Last week, a friend asked me how I felt about Colombia playing England. I gently but authoritatively informed them that England had just been knocked out of the World Cup because they had lost to Belgium. Such is the extent of my grasp of football and its logistics. And yet, after mulling over their question at length, I have decided that I feel passionately invested in the England-Colombia match. I want Colombia to win.
I spent three months in Colombia last year and managed to avoid attending a single football game. Everyone who gave me tips for my visit told me it was mandatory to watch a match while I was there. Luckily I managed to prove them wrong, although avoiding football felt at times like navigating my way through a room full of laser beams.
I much preferred Tejo, Colombia’s other national sport, and one which has held the title for a little longer; Colombians have been playing Tejo since the 15th century, while their first official football match took place only in 1938. Tejo involves throwing heavy discs of clay across a long jump-like strip, aiming to hit small triangular envelopes of gunpowder, which explode on impact. A Colombian boules, if you will. (Originally the disc was made of gold instead of clay – the 15th century was a better time.)
It is the sport favoured by wizened old Colombian men, who sit around, enjoying each other’s company and playing gentle melodies on a guitar, conversing and softly chuckling. Occasionally they have to raise their voices over the ear-splitting explosions, which they no longer seem to notice, but which rattle the bones of any less-seasoned Tejo player. I became less bone-rattly the more I played Tejo, and soon fell in love with it. In fact, I fell in love with everything about Colombia. (Except football.)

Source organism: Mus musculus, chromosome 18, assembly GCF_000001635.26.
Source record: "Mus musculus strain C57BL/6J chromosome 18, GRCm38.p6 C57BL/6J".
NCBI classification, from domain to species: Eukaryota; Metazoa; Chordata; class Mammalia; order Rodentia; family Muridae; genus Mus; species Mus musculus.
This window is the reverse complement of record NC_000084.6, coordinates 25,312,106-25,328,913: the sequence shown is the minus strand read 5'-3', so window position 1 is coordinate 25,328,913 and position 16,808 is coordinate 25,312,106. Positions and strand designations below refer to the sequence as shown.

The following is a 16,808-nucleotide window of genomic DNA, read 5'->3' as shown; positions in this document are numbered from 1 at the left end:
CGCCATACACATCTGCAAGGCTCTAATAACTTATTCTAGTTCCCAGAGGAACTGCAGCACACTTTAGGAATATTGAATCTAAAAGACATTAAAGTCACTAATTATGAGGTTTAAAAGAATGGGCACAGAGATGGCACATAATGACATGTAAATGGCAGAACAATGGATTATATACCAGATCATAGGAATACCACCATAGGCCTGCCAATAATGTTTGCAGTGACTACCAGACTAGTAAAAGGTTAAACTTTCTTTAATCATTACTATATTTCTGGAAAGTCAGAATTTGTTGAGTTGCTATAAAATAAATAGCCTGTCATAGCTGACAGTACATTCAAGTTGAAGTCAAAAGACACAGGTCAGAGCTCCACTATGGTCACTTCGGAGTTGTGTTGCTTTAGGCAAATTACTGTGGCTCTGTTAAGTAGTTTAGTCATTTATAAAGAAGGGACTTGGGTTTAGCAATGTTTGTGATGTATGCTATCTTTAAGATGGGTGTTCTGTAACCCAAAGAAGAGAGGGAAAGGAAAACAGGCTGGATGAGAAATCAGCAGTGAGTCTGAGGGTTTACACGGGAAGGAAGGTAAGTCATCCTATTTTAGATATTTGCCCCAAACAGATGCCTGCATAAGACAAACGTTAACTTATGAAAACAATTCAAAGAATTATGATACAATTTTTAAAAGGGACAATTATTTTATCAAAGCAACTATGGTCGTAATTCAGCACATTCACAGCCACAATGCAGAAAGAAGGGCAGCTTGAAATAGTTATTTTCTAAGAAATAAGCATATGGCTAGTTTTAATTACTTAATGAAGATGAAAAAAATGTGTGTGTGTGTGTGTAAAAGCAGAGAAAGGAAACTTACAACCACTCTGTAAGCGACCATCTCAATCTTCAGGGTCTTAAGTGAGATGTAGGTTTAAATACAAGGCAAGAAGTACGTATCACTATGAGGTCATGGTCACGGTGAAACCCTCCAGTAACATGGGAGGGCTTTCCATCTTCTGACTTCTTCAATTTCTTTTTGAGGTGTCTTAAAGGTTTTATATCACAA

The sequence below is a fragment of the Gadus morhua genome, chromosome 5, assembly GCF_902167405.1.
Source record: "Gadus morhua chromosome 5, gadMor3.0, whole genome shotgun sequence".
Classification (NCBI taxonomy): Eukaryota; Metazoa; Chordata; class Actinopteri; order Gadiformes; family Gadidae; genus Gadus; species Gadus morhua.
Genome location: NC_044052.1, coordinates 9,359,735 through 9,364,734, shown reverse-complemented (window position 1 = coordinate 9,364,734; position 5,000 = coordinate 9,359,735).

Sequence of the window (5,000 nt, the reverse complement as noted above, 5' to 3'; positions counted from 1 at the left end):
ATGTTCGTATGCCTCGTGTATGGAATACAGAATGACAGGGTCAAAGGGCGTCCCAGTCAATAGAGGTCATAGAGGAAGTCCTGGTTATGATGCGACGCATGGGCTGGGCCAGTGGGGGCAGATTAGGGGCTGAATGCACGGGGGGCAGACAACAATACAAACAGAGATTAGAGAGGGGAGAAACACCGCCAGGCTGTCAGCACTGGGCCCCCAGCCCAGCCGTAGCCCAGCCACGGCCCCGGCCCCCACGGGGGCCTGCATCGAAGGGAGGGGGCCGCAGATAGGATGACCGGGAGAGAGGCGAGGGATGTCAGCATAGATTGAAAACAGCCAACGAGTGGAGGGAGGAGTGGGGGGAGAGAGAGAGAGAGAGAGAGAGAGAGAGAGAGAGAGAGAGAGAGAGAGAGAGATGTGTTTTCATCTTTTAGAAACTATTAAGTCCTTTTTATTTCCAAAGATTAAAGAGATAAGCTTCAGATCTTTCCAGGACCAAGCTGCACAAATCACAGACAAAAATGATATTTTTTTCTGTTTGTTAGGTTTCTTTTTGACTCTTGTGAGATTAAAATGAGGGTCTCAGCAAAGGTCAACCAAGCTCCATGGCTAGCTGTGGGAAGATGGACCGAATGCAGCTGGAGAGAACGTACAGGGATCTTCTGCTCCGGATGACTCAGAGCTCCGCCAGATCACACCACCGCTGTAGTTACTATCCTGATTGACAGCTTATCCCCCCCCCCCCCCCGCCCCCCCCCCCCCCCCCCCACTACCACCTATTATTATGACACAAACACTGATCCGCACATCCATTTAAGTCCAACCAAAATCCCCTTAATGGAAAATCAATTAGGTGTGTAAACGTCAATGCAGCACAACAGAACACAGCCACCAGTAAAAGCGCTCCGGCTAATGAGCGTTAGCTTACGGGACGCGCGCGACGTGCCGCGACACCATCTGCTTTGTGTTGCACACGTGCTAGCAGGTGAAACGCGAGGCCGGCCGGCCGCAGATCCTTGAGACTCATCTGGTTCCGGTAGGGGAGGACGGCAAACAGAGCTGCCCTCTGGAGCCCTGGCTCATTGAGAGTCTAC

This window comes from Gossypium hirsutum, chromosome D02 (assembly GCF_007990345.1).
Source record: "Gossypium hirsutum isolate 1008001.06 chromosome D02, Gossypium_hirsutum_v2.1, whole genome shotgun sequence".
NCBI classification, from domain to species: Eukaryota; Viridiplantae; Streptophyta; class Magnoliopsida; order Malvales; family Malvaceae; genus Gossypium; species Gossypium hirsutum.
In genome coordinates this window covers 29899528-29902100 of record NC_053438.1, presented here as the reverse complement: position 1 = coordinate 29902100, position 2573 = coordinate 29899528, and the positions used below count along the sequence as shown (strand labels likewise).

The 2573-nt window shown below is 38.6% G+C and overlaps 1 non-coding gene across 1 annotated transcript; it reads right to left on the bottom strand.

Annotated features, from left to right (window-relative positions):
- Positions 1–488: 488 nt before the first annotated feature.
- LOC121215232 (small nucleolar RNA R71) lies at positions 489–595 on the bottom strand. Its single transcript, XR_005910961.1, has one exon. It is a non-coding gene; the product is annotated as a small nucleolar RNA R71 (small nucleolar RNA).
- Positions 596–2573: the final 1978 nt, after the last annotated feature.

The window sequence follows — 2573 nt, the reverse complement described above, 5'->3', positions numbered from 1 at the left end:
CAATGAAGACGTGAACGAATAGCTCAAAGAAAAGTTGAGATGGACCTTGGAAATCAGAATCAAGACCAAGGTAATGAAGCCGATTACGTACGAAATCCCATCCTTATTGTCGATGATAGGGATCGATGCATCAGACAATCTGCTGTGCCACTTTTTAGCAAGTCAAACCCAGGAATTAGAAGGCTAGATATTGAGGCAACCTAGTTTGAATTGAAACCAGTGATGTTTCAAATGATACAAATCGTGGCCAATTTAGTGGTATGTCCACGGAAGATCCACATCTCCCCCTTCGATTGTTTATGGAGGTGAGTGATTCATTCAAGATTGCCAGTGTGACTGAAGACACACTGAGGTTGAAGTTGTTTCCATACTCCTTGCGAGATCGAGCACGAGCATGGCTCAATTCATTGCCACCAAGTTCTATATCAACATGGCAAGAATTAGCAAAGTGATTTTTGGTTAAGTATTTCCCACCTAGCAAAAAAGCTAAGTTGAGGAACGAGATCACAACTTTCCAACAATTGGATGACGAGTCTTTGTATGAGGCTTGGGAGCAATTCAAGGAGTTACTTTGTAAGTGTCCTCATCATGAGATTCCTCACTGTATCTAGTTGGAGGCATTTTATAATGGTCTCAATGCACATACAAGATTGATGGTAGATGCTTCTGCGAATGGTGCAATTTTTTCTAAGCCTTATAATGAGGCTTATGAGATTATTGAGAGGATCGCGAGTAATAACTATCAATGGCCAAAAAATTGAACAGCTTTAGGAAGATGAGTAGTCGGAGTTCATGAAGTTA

The Colombians are World Cup obsessed. Despite being the second furthest country away from Russia – over 10,000km – more Colombians bought tickets to the World Cup than Germans. My Colombian friends tell me that there is a euphoria surrounding the World Cup that they have never seen before. Everything comes to a complete standstill when a match is on: the workday is abandoned as people gather round screens. When Colombia scores a goal, the streets resound with the honking of cars.
The World Cup has united a divided Colombia. In 2016 a referendum was held on whether to sign a peace deal with the Farc, the guerilla group that terrorised the country for over 50 years. The vote split Colombia down the middle – the No vote won by 0.2 per cent. At first I found it strange that half the country “voted against peace”. But the deal involved giving ex-Farc members ten unelected seats in Congress if they handed over their weapons. Many Colombians abhorred the idea of giving parliamentary power to a terrorist group responsible for hundreds of thousands of deaths. After the results, President Juan Manuel Santos revised the deal and, instead of conducting a second referendum, sent it straight to Congress, where it was accepted. Santos was then awarded the Nobel Peace Prize.